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The Maastricht Diplomat

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Another week of dealing with the usual suspects

Updated: May 2, 2023

The last week of April has officially ended, which calls for another episode of: “powerful men stirring up a lot of trouble in the international scene” (again - ughhh)


Let´s dive right into it and start with our first candidate: Xi Jinping. As the destructive war in Ukraine continues to rage, fears about a conflict as consequential as this one is starting to loom: a Chinese invasion of Taiwan. As tension increases, the Chinese military has once again conducted military exercises near Taiwan. According to the Taiwanese Ministry of Defense, this time the exercise involved 38 fighter jets and another 10 aircrafts. As British Secretary of State for Foreign Affairs, James Cleverly put it: “no country could shield itself from the repercussions of a war in Taiwan.” In addition to a complete inversion of the current liberal world order and its corresponding traditional hegemonic power structures, the conflict would also cause an estimated damage of $2.6tn to the global economy. Being the world's largest export country of lithium and cobalt materials as well as computer chips, two ingredients essential in electric car batteries, this would particularly affect Europe and the US.


On the other side of the Pacific Ocean, Joe Biden has announced his second election campaign, claiming that “his battle for the American nation is not over yet”. Even though surveys about his age (he is 80 years old, after all) have demonstrated serious concerns - also among Democrats - it seems like no other democratic challenger can be taken seriously. To win the elections, Biden would especially need to convince young and Black voters, particularly women as well as disenchanted Republicans that had already helped him in the 2020 elections. In the end, the thrill of anticipation and surprise for the next presidential campaign can be broken down to a battle between two white men in their 70 and 80s – being the exact same players as four years ago.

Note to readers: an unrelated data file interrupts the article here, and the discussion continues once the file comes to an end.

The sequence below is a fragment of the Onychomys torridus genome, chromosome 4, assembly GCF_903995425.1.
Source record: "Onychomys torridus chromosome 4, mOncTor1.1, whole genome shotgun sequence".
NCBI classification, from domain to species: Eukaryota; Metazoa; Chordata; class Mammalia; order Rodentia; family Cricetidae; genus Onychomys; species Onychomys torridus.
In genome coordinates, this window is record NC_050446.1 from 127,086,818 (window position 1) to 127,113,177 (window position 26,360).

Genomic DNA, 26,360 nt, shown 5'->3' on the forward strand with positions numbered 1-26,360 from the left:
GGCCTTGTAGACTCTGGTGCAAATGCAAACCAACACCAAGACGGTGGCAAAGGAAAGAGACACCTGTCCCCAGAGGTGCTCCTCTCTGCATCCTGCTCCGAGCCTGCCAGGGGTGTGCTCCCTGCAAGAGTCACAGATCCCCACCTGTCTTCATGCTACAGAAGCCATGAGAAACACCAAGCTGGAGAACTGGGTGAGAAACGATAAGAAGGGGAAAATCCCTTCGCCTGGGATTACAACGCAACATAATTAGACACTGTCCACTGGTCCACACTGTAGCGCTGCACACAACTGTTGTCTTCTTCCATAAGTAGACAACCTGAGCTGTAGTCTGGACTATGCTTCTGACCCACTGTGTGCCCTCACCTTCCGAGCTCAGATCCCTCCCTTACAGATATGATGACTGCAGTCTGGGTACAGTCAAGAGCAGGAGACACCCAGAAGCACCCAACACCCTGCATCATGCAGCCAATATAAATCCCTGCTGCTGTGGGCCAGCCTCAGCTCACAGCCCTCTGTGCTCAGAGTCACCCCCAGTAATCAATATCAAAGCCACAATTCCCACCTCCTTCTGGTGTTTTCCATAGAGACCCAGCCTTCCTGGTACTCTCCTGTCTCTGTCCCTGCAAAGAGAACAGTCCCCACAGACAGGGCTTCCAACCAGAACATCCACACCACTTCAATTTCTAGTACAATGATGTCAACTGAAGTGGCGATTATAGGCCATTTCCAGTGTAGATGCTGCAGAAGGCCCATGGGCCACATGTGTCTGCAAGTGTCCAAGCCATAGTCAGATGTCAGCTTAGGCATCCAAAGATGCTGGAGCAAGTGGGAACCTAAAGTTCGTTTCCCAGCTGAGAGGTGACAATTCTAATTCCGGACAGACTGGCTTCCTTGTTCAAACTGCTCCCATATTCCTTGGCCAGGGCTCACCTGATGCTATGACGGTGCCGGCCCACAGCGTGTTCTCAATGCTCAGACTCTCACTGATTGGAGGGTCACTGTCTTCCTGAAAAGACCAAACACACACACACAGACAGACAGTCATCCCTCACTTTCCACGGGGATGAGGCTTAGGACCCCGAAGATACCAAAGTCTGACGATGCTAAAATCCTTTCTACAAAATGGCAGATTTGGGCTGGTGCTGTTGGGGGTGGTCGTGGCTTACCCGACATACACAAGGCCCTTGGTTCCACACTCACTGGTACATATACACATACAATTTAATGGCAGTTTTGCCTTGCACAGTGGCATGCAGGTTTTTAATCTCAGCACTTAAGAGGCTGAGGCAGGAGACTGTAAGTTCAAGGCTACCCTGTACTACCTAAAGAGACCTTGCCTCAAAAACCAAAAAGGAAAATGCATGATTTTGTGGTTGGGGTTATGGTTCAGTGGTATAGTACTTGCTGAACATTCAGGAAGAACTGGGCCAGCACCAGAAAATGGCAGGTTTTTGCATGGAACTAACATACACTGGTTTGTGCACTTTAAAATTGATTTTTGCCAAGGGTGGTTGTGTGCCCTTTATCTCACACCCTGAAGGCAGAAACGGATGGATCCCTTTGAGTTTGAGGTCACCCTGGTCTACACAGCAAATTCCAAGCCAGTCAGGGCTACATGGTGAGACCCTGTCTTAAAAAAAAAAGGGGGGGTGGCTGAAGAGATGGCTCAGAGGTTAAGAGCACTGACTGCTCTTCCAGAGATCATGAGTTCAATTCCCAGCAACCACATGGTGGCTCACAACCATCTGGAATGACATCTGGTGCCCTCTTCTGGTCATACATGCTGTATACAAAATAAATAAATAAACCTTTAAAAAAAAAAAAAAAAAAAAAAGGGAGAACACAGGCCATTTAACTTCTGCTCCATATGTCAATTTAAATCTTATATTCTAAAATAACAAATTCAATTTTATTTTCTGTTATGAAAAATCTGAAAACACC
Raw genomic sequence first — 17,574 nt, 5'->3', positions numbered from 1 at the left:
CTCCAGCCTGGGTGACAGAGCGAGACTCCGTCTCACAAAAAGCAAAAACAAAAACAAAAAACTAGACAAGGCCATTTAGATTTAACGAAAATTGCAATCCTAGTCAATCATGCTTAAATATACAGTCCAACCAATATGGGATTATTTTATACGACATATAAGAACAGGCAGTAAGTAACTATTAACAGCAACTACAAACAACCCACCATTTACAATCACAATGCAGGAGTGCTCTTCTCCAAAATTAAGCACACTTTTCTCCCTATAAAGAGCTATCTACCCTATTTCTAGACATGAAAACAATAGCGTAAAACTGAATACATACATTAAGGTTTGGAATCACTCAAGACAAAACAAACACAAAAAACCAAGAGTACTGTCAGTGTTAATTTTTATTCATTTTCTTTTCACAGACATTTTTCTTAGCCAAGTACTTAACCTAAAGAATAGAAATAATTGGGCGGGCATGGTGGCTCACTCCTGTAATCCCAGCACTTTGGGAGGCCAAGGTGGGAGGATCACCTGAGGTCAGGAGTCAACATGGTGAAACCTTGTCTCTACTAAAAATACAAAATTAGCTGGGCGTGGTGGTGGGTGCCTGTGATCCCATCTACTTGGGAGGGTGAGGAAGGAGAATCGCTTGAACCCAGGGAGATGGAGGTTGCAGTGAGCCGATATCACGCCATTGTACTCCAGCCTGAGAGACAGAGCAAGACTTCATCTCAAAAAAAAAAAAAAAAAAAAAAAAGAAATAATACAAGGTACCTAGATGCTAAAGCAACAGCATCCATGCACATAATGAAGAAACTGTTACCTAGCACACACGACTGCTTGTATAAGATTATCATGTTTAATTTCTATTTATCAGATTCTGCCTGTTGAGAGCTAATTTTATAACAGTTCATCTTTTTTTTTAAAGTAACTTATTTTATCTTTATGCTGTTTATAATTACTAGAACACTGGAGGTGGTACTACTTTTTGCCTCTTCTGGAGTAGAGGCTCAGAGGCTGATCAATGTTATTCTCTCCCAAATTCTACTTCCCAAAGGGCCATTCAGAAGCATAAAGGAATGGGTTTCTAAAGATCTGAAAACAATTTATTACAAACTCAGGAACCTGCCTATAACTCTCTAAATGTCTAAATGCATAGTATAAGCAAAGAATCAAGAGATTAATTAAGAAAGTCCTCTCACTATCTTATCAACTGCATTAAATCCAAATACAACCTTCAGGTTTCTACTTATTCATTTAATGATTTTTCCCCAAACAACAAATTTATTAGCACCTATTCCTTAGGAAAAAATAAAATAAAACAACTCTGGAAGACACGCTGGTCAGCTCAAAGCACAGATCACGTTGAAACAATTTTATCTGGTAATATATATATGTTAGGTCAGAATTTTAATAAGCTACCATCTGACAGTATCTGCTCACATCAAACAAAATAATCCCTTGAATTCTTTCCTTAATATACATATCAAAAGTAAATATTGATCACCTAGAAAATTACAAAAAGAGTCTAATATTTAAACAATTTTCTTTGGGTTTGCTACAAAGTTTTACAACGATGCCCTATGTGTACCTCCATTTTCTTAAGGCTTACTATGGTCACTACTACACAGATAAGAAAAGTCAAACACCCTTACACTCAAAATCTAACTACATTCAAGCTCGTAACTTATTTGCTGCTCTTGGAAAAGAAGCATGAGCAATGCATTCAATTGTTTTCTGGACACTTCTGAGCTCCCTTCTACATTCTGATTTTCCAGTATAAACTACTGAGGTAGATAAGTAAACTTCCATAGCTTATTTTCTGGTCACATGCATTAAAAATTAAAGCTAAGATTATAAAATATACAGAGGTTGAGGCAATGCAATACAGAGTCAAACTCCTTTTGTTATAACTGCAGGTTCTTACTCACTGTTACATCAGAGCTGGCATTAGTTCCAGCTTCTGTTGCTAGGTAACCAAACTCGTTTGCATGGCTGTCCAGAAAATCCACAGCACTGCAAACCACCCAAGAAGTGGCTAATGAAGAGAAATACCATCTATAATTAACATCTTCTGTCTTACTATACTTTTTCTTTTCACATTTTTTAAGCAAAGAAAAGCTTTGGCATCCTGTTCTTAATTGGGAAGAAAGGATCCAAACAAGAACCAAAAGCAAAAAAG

Moving to our next troublemaker(s): Gen Abdel Fattah al-Burha, Sudanese army general and ruler of Sudan, and Gen Mohamed Hamdan Dagalo, also known as Hemedti, general of the paramilitary Rapid Support Forces. It has been more than a week now since the regular army and a powerful paramilitary force in Sudan have started to engage in violent fights, causing more than 400 deaths in only a few days. In light of this, more and more countries, including France, Germany, and Italy have evacuated diplomats and citizens in response to the continuing fights in Khartoum.


Whereas the battle had only recently reached a new climax, its beginning can be traced back to 2019, when several international and regional powers had assisted in “peace negotiations”. Unsurprisingly, the interests of the several “facilitator countries”, including the United Arab Emirates, which had taken advantage of Sudan's political and economic weakness to advance its own interests by supplying Hemedti´s troops with money and equipment to continue waging the war in Yemen, had played a major role in the talks. After the United States had considerably downsized its engagement under Obama, Russia had not hesitated to seize the opportunity and gain power over the gold mines, one of Sudan's most important export products. Interestingly, the profits drawn from the mining activities have to a large extent, been spent on the Russian arsenal in the war against Ukraine.


Enough with bad news for now and turning towards our last character: Brazilian President Lula da Silva has recently decreed six new indigenous reserves, implying the prohibition of mining and the restriction of commercial farming. More precisely, this new law grants indigenous people exclusive use of natural resources, which consequently could be an important step towards more encompassing climate protection. However, that’s not all: as announced by indigenous activist and environmentalist Sônia Bone de Souza Silva Santos, a total area of almost 900.000 hectares is under preparation for further designation.


Last but not least, and to end on a good note: Japan has finally approved an abortion pill, allowing it to end pregnancies up to nine weeks. While abortion has been legal for up to 22 weeks with consent required from a partner, the approval of the pill will allow women to gain more autonomy over their bodies.



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